And then Again by Tamara Pettit

……Congratulations to the Oak Glen Golden Bears who pulled off a 35-20 win against Weir and brought the Carl Hamill Trophy home with them despite not being able to have home field advantage.  Oak Glen fans are right to be upset about the turf not being installed in time for the home game.  Now rumor is that it still hasn’t been delivered and the next home game has been scheduled for Brooke.  That means that Oak Glen will take a hit on the gate receipts and concessions.  Rumor also has it that the Board will financially make up for the lost revenue.

……What kind of journalist is she relying on RUMOR you say?  Well, normally a pretty good one who always verifies any rumors prior to printing, but in the case of the Hancock County School system that’s all I can get.  I’ve posed questions to Superintendent Dawn Petrovich and sent e-mails on this issue….all have gone unanswered.   I’ve done the same with Maintence Director Mark Dziatkowicz and have received no response.  A few weeks ago, Joe Campinelli, Finance director, did respond to financial questions.

……The lack of response is unacceptable.  When you are dealing with taxpayer money (and despite the fact that the funding came from interest saved on refinancing bonds, the genesis is still taxpayer dollars) means you and I have a right to know the details of the projects.   I can and will file a Freedom of Information request to find out the bid specs and when and how it was bid and the contract was awarded.  That may tell me why Weir High’s turf arrived first and Oak Glen has been left hanging.  It may tell me if the vendor will be required to pay any penalty.

……What a FOIA request won’t tell me, however, is whether or not the coaches and athletic directors had any input on either the specs or the bids.  Rumor has it that they didn’t and to make an investment of nearly $1 million without checking with the experts is not only insane, it seems to me to be a dereliction of duty.  But that’s only a rumor and I think we need to hear from either the Superintendent or Director of Maintenance if that indeed is the case.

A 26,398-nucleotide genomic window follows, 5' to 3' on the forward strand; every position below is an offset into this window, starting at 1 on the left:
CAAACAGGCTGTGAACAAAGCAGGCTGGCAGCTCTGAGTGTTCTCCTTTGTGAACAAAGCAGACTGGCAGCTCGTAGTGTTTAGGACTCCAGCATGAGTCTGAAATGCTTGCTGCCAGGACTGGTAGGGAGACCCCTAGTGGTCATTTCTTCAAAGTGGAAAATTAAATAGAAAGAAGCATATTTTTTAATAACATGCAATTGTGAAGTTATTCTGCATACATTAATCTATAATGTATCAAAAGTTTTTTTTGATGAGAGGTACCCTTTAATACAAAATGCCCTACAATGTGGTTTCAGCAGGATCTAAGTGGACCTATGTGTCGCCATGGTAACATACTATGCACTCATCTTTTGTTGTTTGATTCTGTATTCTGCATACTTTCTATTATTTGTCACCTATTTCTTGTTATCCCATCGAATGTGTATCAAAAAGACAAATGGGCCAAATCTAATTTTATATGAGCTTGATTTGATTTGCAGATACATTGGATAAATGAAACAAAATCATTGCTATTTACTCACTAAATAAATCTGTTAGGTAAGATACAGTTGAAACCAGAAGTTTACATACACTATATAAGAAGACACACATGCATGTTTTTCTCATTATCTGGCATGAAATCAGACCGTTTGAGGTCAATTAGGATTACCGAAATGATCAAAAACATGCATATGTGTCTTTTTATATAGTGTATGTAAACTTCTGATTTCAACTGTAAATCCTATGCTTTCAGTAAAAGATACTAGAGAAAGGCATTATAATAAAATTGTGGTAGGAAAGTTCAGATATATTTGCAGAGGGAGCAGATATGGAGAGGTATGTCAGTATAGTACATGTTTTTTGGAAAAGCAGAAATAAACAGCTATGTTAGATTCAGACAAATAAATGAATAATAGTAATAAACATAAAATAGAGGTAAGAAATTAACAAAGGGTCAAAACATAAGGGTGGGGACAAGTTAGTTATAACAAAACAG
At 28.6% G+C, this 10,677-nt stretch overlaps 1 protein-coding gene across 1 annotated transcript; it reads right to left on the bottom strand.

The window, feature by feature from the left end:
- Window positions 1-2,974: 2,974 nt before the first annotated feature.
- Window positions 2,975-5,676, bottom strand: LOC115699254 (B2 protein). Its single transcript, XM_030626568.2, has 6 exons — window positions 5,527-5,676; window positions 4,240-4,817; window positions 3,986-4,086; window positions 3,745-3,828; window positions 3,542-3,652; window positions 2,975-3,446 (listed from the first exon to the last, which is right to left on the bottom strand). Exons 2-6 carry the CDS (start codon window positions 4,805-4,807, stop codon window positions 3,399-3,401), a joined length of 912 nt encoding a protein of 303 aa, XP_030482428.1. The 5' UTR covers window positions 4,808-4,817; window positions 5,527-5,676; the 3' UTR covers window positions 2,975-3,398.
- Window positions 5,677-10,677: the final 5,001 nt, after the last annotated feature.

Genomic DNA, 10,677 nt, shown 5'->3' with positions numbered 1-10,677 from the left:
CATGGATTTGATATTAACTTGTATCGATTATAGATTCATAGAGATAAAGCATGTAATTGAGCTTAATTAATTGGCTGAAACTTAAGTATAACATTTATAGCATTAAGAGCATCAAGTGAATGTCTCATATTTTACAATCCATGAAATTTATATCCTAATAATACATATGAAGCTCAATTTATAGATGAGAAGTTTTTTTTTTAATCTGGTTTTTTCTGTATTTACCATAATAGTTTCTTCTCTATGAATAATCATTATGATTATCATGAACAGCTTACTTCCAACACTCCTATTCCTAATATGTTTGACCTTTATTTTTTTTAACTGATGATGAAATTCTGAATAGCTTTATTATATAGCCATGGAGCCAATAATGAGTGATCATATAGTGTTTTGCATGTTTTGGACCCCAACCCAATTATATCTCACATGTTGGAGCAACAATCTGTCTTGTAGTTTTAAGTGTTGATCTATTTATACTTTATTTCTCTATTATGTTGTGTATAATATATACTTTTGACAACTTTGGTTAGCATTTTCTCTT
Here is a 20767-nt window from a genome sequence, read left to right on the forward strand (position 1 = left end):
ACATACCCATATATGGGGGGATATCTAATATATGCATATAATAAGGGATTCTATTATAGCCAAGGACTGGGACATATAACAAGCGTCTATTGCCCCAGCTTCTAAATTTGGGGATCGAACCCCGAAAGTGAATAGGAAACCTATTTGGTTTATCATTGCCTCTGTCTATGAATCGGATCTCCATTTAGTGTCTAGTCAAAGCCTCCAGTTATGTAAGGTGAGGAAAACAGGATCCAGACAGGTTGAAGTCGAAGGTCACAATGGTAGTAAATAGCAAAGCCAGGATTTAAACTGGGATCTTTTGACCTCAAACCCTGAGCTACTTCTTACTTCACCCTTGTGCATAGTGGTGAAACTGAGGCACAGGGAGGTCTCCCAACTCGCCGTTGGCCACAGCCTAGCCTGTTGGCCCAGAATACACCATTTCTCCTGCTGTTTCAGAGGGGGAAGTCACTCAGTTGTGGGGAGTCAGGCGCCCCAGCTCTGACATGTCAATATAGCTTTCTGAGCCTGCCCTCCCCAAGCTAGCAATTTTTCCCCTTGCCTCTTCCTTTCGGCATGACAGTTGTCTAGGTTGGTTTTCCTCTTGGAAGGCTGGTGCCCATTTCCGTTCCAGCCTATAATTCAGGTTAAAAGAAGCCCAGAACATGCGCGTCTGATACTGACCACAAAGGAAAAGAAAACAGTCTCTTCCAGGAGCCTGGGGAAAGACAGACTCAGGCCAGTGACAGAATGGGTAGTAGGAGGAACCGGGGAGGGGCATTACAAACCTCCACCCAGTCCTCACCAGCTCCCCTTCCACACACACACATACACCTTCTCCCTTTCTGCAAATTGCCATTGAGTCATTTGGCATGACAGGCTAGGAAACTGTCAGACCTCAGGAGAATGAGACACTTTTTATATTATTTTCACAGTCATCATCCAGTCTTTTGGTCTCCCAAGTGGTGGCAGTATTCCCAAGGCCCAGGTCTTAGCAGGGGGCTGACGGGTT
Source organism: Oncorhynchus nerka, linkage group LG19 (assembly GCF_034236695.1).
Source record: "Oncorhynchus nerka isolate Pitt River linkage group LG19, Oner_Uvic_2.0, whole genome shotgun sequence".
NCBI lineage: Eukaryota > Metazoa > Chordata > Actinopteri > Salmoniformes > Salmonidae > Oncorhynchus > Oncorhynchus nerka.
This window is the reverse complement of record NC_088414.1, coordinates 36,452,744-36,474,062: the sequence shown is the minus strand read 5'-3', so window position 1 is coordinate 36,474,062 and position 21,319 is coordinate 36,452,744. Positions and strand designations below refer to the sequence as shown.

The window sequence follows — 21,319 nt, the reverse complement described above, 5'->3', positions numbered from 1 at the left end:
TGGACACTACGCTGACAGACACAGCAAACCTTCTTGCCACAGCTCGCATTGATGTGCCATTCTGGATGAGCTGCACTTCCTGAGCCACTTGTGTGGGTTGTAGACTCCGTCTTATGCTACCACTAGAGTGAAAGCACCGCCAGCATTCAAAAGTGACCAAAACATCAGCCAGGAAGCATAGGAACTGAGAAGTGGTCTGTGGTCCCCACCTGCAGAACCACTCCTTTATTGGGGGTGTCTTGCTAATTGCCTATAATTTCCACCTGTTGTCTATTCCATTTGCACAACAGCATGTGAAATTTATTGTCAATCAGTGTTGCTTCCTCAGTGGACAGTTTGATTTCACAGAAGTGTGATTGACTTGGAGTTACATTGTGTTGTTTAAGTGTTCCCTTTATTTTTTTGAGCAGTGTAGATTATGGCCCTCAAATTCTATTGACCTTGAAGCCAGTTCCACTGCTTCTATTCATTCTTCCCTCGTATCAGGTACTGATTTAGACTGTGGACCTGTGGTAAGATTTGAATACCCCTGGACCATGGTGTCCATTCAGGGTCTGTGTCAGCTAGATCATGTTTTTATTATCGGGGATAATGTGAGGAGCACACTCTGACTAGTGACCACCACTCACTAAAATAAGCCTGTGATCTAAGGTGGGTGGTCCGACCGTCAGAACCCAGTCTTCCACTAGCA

….Wow, Fall is here.  I know, I know there are readers out there who are saying “Not, til Sept. 21 does it start!” Others are saying, “It’s 90 degrees outside, it’s still summer.”  But no,  in everyday life Fall has arrived.   The swimming pool is having its last hurrah on weekends.  Kids are off to school.  Football and Soccer have begun.  Suddenly, life has gotten serious.  While I imagine both educators and students welcomed their summer away from school,  the new school year is once again threatened by COVID, only this time the more contagious DELTA variant. 

….Do I think employees should be required to get the vaccine unless medical reasons indicate otherwise.  Absolutely!  It’s about protecting those around you and businesses have obligation to provide a safe working environment for their employees as well as customers.  I especially support it in colleges and universities.

……..The season of fairs and festivals in upon us.  We have information on the Hancock County Old Time Fair, Montani Semper Liberi or Music and Arts at the Bell Tower and New Cumberland Riverfest.  Did we miss any event?  If so, send us the info to [email protected]